Currently I have a pc with Windows 7 installed on it. I have a disk with Windows 8.1 Pro 64 bit which I would like to dual boot with the current Windows 7. After searching on google I found this tutorial: http://www.pcmag.com/article2/0,2817,2425418,00.asp

It told me to remove about 20GB from one of my existing partitions and leaving this as Unallocated for the Windows 8 installer to use. Up to this point, everything worked just fine.

Once I restarted my pc with the dvd in it, it asked me if I wanted to boot from Cd/DVD which I did. It then started the normal Windows setup screen.

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In this you had to select Custom. Then I selected the 25GB empty partition I made. Windows then told me it couldn't be installed on this partition with the following error:

"Windows Cannot Be Installed to This Disk. The Selected Disk Has an MBR Partition Table. On EFI Systems, Windows Can Only Be Installed to GPT.

Windows cannot be installed to this hard disk space. The selected disk has the maximum number of partitions of this type."

How will I be able to install Windows 8.1 Pro (64 bit) on my pc whilst keeping the current Windows 7 Ultimate (64 bit)?


Windows 7 32-bit can't boot from a GPT partition, so the drive was probably originally setup with the MBR partition schema to be the most compatible (even if you have Windows 7 64-bit).

According to the error you say Windows 8 is giving you, Windows 8 won't install to an MBR partition if the system is in EFI mode.

You can't have both MBR and GPT partition schemes on the same drive, it's one or the other.

So, switch your system from EFI back to legacy BIOS emulation mode (exactly how to do that will depend on your system).

More info:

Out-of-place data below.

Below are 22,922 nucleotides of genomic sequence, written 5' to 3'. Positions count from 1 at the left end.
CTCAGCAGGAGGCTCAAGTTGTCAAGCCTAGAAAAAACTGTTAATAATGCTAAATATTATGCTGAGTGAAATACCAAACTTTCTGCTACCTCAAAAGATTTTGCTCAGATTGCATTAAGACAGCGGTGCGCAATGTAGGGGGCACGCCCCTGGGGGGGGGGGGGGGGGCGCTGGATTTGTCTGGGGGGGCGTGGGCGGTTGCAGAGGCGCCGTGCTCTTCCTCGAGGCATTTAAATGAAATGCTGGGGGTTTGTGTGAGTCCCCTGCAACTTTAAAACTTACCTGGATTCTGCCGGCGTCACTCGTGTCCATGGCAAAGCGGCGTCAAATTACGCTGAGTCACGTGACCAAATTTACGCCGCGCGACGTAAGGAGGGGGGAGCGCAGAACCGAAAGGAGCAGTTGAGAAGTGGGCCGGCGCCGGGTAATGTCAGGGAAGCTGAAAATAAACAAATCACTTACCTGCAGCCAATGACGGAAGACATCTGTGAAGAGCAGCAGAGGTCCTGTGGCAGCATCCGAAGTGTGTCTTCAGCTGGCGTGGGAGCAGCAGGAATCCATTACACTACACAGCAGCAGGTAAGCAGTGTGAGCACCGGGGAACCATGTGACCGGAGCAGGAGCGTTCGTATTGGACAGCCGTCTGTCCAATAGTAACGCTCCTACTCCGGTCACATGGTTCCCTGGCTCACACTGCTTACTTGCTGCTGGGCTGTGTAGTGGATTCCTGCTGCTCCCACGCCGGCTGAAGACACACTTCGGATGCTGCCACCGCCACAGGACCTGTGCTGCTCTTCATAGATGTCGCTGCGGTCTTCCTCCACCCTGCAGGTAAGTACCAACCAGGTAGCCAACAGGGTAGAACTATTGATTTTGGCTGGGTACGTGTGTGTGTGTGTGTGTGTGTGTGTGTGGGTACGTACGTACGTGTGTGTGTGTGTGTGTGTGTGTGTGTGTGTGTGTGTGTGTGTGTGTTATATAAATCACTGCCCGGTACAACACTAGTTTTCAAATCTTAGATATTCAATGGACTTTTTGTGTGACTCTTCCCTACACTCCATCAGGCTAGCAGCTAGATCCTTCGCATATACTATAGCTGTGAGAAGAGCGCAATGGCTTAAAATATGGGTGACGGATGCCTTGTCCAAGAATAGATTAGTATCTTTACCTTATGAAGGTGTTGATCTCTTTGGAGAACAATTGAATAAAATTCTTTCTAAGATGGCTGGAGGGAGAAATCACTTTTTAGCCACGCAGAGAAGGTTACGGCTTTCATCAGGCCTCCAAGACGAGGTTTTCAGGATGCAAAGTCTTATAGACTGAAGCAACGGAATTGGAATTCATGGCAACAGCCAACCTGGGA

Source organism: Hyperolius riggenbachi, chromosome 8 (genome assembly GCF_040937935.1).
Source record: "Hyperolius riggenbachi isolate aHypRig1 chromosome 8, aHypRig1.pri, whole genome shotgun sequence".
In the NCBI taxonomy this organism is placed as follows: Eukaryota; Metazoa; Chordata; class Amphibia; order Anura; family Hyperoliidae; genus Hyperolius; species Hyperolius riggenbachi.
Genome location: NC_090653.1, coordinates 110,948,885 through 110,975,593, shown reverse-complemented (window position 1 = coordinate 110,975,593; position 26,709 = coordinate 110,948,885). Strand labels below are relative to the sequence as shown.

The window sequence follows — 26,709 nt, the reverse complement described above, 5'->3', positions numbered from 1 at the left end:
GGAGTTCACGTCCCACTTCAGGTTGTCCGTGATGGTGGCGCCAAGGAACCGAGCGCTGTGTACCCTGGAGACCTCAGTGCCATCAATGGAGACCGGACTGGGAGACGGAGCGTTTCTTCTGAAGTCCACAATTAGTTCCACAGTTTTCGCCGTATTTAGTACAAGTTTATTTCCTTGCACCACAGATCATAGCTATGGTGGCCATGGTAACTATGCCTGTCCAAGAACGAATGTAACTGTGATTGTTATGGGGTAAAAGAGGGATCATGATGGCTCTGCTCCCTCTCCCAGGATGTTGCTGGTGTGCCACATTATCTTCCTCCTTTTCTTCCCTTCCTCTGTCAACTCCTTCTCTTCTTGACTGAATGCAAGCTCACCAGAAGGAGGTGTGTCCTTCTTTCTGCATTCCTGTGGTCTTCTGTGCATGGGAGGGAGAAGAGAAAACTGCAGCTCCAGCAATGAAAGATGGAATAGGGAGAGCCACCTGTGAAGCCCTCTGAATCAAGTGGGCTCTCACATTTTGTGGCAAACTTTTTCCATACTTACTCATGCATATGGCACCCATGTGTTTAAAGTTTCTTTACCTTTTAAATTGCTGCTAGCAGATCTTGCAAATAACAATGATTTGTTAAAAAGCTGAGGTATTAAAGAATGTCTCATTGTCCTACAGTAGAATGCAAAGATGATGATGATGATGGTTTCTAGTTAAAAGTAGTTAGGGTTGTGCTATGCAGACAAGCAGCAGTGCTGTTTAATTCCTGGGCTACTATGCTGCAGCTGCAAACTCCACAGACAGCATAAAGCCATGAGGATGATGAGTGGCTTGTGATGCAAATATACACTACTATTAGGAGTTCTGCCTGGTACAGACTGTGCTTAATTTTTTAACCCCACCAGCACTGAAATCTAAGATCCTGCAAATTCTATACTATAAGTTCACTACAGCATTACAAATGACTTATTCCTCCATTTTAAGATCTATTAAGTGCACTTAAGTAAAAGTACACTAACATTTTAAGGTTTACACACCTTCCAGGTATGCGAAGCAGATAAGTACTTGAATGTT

Also check out: Clean install of Windows 7 Pro 64-bit on a UEFI laptop with GPT partition?, as Rod's excellent answer there covers this topic very well.

Lastly, be aware that in MBR mode you are limited to 4 primary partitions maximum, so if you're trying to make a 5th one while installing Windows 8, you might run into that problem (as well).


On the other hand, you could convert your hard disk to GPT to avail the full benefits of UEFI. This has benefits of various kinds.

There is a slight risk of data loss here with the GPT conversion, but nothing you can't recover using free tools.

From this guide :

  • Boot into windows
  • Open Disk Management to find out your disk number (mostly 0, assumed N in next step)
  • Run gptgen with gptgen -w \\.\PhysicalDriveN
  • Windows might or might not BSOD, but either way reboot into the install DVD
  • Remove the 100MB System Reserved partition where Windows 7 boot files are stored.
  • Create an EFI System Partition in the same place
  • Install normally

Mostly windows 8 would make windows 7 also bootable using UEFI, else run automatic repair from windows 7 DVD. The windows 8 DVD would also do, I suspect.

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